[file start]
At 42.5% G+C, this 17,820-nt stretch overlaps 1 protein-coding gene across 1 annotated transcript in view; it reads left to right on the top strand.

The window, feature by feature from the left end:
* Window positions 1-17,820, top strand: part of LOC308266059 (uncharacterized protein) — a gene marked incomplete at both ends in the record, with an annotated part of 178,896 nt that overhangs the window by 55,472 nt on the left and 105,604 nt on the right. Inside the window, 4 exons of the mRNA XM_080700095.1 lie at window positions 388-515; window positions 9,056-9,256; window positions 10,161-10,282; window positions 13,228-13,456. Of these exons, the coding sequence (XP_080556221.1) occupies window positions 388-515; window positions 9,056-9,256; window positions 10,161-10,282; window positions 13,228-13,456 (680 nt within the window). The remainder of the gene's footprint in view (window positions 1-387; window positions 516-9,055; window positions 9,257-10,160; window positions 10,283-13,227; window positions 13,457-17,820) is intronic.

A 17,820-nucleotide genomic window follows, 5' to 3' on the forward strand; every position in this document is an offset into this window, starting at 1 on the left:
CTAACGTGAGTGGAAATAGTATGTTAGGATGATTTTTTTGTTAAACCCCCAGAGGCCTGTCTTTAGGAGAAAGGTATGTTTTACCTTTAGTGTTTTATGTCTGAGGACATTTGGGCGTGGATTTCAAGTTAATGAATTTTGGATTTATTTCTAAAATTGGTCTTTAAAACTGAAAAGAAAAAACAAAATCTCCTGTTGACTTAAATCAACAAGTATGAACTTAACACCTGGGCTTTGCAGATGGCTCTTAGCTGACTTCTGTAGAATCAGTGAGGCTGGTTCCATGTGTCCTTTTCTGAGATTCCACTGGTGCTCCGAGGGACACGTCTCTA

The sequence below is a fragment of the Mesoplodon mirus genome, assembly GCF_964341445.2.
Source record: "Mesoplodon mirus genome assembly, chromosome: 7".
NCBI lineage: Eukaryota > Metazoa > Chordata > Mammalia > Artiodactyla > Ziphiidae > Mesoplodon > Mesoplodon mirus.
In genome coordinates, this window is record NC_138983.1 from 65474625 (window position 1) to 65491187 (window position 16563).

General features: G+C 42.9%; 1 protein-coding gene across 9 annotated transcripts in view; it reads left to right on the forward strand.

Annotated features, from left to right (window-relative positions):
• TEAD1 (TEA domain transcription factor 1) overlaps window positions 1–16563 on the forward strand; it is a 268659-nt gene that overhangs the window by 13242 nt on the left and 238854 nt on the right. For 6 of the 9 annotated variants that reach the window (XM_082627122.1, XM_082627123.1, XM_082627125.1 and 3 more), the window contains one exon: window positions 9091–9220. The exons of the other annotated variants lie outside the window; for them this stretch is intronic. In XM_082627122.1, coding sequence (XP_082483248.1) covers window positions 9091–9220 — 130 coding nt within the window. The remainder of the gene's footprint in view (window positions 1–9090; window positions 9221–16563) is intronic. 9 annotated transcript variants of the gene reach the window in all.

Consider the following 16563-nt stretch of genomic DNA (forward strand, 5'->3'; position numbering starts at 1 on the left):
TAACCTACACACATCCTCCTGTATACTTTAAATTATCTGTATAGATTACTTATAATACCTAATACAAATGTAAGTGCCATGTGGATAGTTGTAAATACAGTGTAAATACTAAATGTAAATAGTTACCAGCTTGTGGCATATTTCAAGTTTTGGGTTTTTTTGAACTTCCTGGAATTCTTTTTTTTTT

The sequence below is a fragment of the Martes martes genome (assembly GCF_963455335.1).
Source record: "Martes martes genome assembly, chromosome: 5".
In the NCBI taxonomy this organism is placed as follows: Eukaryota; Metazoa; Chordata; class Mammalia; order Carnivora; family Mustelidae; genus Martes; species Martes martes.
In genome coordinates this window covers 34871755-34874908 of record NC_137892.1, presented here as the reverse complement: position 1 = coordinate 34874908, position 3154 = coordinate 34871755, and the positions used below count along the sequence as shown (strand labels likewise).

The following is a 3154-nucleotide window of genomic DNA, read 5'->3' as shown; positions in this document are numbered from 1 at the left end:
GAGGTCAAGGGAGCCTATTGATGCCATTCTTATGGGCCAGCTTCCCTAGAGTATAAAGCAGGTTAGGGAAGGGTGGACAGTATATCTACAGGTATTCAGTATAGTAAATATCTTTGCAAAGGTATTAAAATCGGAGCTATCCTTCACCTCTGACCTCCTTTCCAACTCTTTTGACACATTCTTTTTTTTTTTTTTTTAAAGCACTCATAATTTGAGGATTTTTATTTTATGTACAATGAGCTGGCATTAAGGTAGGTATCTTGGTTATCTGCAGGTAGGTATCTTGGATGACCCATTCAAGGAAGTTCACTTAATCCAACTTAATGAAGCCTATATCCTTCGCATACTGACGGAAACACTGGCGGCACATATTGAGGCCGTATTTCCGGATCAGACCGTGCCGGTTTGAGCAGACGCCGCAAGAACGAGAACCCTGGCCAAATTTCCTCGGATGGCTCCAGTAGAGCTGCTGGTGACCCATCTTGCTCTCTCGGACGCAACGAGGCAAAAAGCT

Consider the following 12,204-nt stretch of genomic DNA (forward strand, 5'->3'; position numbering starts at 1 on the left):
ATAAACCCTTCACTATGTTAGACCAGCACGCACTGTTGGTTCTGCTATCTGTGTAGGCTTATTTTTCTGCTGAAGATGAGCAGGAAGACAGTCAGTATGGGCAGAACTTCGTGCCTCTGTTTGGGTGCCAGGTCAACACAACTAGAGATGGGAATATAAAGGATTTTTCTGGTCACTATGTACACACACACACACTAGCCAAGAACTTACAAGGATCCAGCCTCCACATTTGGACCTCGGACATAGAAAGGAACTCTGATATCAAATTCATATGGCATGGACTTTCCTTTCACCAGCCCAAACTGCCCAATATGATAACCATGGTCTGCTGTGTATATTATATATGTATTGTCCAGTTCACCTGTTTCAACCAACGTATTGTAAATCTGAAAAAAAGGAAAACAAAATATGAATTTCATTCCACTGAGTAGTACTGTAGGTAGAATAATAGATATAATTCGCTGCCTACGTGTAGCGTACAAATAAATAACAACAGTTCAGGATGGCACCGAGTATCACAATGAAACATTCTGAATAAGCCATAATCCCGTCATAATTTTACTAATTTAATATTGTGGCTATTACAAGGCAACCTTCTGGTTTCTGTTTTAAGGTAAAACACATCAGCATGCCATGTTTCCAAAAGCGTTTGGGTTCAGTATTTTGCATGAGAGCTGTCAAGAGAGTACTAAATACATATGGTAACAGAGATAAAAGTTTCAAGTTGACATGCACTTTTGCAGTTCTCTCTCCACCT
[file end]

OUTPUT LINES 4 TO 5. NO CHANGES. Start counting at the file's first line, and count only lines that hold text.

A 17,820-nucleotide genomic window follows, 5' to 3' on the forward strand; every position in this document is an offset into this window, starting at 1 on the left:
CTAACGTGAGTGGAAATAGTATGTTAGGATGATTTTTTTGTTAAACCCCCAGAGGCCTGTCTTTAGGAGAAAGGTATGTTTTACCTTTAGTGTTTTATGTCTGAGGACATTTGGGCGTGGATTTCAAGTTAATGAATTTTGGATTTATTTCTAAAATTGGTCTTTAAAACTGAAAAGAAAAAACAAAATCTCCTGTTGACTTAAATCAACAAGTATGAACTTAACACCTGGGCTTTGCAGATGGCTCTTAGCTGACTTCTGTAGAATCAGTGAGGCTGGTTCCATGTGTCCTTTTCTGAGATTCCACTGGTGCTCCGAGGGACACGTCTCTA